Donald: The cruise industry as a whole has had success in attracting younger generations in recent years, and we’re seeing that, like people of all ages, millennials love cruising. In fact, millennials actually over-index on cruising because of their preference for experiences over things, so we’re seeing they prefer cruise and they repeat more often. As part of this, conscious travel is something we’re seeing as both a cruise trend and an industry imperative.
Among our ongoing efforts, we are establishing a new corporate-wide ethics and compliance function that will focus on developing core values, improving communications, supporting our employees, enhancing our corporate culture, and improving diversity throughout our company … On the sustainability front, we have reduced our carbon footprint nearly 28 percent relative to our 2005 baseline. We’re leading the industry in creating improved technologies like the installation of our Advanced Air Quality Systems and pioneering the use of liquefied natural gas as an alternative fuel technology, both of which dramatically reduce emissions.
As corporate culture and sustainability continue to gain even more prominence in today’s world, especially among younger generations, we are optimistic that we will continue attracting more than our fair share of younger travelers to cruising.
Skift: How optimistic are you about the prospect of zero carbon cruising in the future?
Donald: As part of our long-term commitment to help mitigate climate change, we support the cruise industry aspiring to the International Maritime Organization’s vision of a carbon-free shipping industry by the end of the century. At Carnival Corporation, we’ve been putting measures in place to ensure we’re set up to achieve these goals — whether that’s building an industry-leading 11 ships that will be powered by clean-burning liquefied natural gas, installing Advanced Air Quality Systems across our fleet that improve our emissions, utilizing cold ironing capabilities to plug into a port’s electrical grid where infrastructure is available, purchasing carbon offsets, or the many other energy reduction and conservation initiatives we’ve employed to help us reduce our fuel use, drive energy efficiency, and further improve our emissions.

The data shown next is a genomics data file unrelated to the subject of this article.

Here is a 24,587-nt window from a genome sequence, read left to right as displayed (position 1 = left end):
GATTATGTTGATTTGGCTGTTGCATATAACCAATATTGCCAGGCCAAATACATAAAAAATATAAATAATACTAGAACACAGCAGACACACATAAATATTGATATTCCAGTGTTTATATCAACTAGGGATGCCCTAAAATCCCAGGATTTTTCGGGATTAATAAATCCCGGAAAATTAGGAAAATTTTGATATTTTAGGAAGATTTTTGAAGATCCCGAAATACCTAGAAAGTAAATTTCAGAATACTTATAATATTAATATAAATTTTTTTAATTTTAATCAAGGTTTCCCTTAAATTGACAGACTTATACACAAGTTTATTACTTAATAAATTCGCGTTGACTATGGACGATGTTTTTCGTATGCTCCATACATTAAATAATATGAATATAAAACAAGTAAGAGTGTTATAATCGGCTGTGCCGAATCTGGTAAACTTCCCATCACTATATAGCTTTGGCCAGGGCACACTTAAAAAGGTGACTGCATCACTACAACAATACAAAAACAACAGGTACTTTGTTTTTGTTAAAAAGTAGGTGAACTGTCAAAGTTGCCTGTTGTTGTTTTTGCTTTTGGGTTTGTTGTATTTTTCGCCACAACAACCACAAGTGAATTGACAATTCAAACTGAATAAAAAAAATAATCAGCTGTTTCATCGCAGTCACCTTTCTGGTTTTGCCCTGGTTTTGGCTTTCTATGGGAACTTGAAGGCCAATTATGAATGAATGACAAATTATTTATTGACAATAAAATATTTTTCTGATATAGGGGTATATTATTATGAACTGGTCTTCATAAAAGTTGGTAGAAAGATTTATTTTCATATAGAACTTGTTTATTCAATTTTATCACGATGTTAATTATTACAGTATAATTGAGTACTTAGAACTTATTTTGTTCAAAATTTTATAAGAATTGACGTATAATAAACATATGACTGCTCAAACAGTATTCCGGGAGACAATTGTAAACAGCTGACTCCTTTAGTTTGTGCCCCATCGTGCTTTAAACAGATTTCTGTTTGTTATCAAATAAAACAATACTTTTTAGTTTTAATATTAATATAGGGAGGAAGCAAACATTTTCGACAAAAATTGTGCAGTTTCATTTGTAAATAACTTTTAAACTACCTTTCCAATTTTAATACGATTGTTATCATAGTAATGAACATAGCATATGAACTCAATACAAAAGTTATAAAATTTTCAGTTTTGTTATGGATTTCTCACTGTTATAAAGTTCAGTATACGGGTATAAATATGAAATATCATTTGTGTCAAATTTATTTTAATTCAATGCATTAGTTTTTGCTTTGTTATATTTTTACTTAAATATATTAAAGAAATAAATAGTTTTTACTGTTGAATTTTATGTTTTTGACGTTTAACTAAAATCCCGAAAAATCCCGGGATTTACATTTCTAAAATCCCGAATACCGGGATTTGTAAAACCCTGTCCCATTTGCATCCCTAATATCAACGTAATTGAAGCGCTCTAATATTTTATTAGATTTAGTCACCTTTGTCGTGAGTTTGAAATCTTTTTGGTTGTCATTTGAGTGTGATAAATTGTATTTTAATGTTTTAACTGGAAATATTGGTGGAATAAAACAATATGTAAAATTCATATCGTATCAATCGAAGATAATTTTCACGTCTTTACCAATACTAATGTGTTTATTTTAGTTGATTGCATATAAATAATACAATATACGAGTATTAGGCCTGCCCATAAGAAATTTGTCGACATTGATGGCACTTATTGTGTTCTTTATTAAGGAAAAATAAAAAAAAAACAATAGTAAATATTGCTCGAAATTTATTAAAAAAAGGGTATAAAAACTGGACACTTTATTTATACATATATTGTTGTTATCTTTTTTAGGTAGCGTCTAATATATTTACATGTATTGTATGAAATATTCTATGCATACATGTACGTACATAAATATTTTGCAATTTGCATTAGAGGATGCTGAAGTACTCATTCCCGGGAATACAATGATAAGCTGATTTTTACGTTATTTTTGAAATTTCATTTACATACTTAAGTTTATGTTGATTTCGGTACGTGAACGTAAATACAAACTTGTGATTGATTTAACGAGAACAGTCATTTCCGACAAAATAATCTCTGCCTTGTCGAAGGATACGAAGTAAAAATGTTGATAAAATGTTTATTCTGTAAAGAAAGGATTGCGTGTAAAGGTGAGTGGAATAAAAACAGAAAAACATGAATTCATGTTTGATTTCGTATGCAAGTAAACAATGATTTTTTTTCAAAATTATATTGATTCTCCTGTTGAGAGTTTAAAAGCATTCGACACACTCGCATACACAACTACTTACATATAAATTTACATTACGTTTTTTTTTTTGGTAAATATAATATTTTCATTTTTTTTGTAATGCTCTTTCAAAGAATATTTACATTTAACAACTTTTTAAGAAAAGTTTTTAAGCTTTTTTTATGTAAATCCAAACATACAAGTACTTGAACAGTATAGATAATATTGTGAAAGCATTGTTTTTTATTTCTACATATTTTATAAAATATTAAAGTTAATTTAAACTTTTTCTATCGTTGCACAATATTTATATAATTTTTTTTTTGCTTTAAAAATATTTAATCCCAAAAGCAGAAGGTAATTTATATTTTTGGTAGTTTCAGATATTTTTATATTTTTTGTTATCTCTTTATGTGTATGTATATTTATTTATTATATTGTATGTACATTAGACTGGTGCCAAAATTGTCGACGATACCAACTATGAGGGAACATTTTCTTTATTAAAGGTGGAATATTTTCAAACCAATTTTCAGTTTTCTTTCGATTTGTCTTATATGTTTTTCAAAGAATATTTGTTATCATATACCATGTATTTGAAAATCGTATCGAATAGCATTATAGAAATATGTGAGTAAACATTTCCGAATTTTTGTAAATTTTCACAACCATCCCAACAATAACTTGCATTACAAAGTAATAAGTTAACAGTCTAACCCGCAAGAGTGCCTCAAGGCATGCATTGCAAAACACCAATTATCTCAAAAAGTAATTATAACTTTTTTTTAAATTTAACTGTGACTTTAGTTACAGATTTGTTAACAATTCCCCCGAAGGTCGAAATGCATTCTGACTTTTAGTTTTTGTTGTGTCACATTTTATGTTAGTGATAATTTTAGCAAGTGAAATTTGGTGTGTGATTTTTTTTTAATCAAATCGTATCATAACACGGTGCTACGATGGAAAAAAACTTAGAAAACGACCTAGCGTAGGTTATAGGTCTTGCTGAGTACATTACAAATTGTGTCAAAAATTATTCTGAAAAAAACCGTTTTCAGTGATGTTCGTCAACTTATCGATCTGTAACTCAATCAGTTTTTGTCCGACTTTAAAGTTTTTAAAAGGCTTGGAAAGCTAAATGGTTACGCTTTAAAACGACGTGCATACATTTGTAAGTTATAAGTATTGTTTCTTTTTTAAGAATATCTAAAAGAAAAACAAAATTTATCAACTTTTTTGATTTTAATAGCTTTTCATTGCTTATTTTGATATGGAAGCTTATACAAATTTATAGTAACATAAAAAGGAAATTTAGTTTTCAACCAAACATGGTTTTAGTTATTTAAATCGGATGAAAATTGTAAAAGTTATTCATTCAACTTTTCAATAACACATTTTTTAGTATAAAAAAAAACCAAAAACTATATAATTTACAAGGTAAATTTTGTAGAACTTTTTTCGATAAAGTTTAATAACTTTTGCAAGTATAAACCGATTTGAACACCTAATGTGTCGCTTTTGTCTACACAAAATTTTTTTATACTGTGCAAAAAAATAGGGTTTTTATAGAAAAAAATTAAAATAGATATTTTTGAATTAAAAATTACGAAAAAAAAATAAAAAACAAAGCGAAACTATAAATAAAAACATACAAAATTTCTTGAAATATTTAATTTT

Skift: Do you think the cruise industry is treated fairly when it comes to environmental issues compared to, say, the aviation or hospitality industries?
Donald: Whether our industry has been treated fairly, relative to others, is really not important. What matters most is that the cruise industry has a duty and shared commitment to environmental sustainability not only because we depend on the vitality of the oceans, seas, and destinations in which we operate, but also because it’s the right thing to do.
We are committed to continuously improving our operations, including through our ever-increasing environmental focus … The reality is, even though we are actually a very small industry — if you counted all the cabins in all the cruise ships around the world, it would equal less than 2 percent of all hotel rooms in the world — we are a heavily regulated industry. And if you look at the entire maritime and shipping sector, with only about 400 cruise ships compared to over 50,000 commercial shipping vessels, the cruise sector only represents less than 1 percent.
But because we’re a highly visible symbol of tourism and maritime operations, there are sometimes misdirected negative perceptions that come with that. While those misconceptions aren’t necessarily driven by cruise companies, instead of pointing a finger at others, we’re focused only on being a part of the solution.